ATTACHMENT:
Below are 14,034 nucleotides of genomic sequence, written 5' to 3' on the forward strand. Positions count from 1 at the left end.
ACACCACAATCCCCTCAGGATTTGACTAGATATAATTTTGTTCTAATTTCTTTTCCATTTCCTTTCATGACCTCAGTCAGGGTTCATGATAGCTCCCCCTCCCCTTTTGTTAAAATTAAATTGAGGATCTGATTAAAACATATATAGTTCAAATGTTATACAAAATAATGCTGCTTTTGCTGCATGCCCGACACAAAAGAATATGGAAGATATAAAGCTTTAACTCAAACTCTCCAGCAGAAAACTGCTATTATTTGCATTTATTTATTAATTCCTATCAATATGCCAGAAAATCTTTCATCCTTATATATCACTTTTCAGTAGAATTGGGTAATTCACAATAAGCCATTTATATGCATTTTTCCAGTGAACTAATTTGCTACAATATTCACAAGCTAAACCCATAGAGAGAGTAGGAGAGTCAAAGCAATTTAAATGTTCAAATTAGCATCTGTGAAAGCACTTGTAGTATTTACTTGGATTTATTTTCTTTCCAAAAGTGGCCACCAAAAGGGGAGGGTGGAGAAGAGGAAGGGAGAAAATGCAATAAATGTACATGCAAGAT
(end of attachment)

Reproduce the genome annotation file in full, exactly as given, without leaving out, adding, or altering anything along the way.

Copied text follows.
Below are 14,034 nucleotides of genomic sequence, written 5' to 3' on the forward strand. Positions count from 1 at the left end.
ACACCACAATCCCCTCAGGATTTGACTAGATATAATTTTGTTCTAATTTCTTTTCCATTTCCTTTCATGACCTCAGTCAGGGTTCATGATAGCTCCCCCTCCCCTTTTGTTAAAATTAAATTGAGGATCTGATTAAAACATATATAGTTCAAATGTTATACAAAATAATGCTGCTTTTGCTGCATGCCCGACACAAAAGAATATGGAAGATATAAAGCTTTAACTCAAACTCTCCAGCAGAAAACTGCTATTATTTGCATTTATTTATTAATTCCTATCAATATGCCAGAAAATCTTTCATCCTTATATATCACTTTTCAGTAGAATTGGGTAATTCACAATAAGCCATTTATATGCATTTTTCCAGTGAACTAATTTGCTACAATATTCACAAGCTAAACCCATAGAGAGAGTAGGAGAGTCAAAGCAATTTAAATGTTCAAATTAGCATCTGTGAAAGCACTTGTAGTATTTACTTGGATTTATTTTCTTTCCAAAAGTGGCCACCAAAAGGGGAGGGTGGAGAAGAGGAAGGGAGAAAATGCAATAAATGTACATGCAAGAT